Today’s Midweek Retro celebrates tomorrow’s visit to Sheffield by the Queen by looking back to a Royal trip to South Yorkshire in 1986.
Following stops at Doncaster, Rotherham and Barnsley on December 12, 1986, the Queen visited Sheffield to open the newly roofed-over Spion Kop at Hillsborough stadium and also an extension to the city’s Assay Office.
Elizabeth II had been at the stadium for her first visit to Sheffield 32 years before, when she was a new monarch, with the Duke of Edinburgh in 1954.
On that occasion, the Queen and Prince Philip watched thousands of youngsters form themselves into a giant welcome sign and a Union Jack.
The Royal couple then toured round the stadium on an open Land Rover so that the 40,000 cheering youngsters in the stadium could see them.
At Hillsborough in 1986 a crowd of 35,000 waited to greet the Queen, who first appeared in the directors’ box.
The Star reported: “One youngster threw a single red rose at her feet and others held out their arms eagerly as she was escorted beneath the players’ tunnel at the end of the unveiling ceremony at Hillsborough’s new £1m Kop.”
The City of Sheffield Girls’ Choir, conducted by Vivien Pike, stood in the centre of the pitch to sing songs they had composed specially for the day.
The Queen clutched a posy of lemon roses that had been presented to her by four-year-old Bethany Lane as she listened to the performance.
Then, as in 1954, the Queen was driven around the edge of the pitch so that the crowd could see her, this time riding in a black Rolls Royce.
The Queen arrived in South Yorkshire by train to Doncaster to unveil a plaque at the town’s new Lakeside leisure park, which was then just being built.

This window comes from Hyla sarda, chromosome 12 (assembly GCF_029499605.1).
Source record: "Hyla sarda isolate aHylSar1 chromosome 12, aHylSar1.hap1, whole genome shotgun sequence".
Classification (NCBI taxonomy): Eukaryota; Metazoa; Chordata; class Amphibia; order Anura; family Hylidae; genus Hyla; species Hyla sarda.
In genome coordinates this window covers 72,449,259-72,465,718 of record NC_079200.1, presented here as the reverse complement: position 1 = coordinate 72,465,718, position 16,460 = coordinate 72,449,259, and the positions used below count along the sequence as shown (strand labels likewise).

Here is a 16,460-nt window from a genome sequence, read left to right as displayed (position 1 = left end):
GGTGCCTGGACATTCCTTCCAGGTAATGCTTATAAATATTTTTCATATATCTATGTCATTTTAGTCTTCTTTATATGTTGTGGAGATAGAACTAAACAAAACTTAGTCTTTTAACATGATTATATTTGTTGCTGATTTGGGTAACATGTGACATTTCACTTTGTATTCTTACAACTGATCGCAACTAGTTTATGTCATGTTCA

The station had been newly spruced up for the Royal arrival.
There had been tensions between the borough council and traders along the Royal route about who should provide bunting and in the end there wasn’t much of a show on the day.
The Star reported how 10-year-old Kelly Brough from Adwick-le-Street had played truant to present the Queen with a bouquet of freesias, ducking under barriers to meet the monarch.
Wonder what her teachers thought of that?
The Royal party went via Mexborough to visit a new business centre at Brampton Bierlow near Rotherham, then to Barnsley for a visit to the Council for Voluntary Service offices and lunch at the town hall.
A prayer vigil took place in Rotherham on the day of the Royal visit to call for action against unemployment. It was supported by the Bishop of Sheffield, the Rt Rev David Lunn, the Methodist district chairman Stanley Booth and many Christian groups.
The Queen’s trip to Sheffield, taking in Hillsborough and the Assay Office in Portobello Street, took place in the afternoon.
There was time for a cuppa at the town hall with Lord Mayor Coun Frank Prince before the Queen boarded the Royal Train from Midland station.
She was greeted by a huge crowd who had waited more than two hours to see her.
Loud cheers greeted the Queen when she stepped on to the town hall balcony, just as she had on that first visit with her new husband back in 1954.
n Saturday’s Retro is a special on the Queen’s visits to South Yorkshire over the past 61 years.
Do you have any memories you would like to share? We’d love to hear from you.
If you get in touch by Friday morning, we’ll use your stories in our Retro special.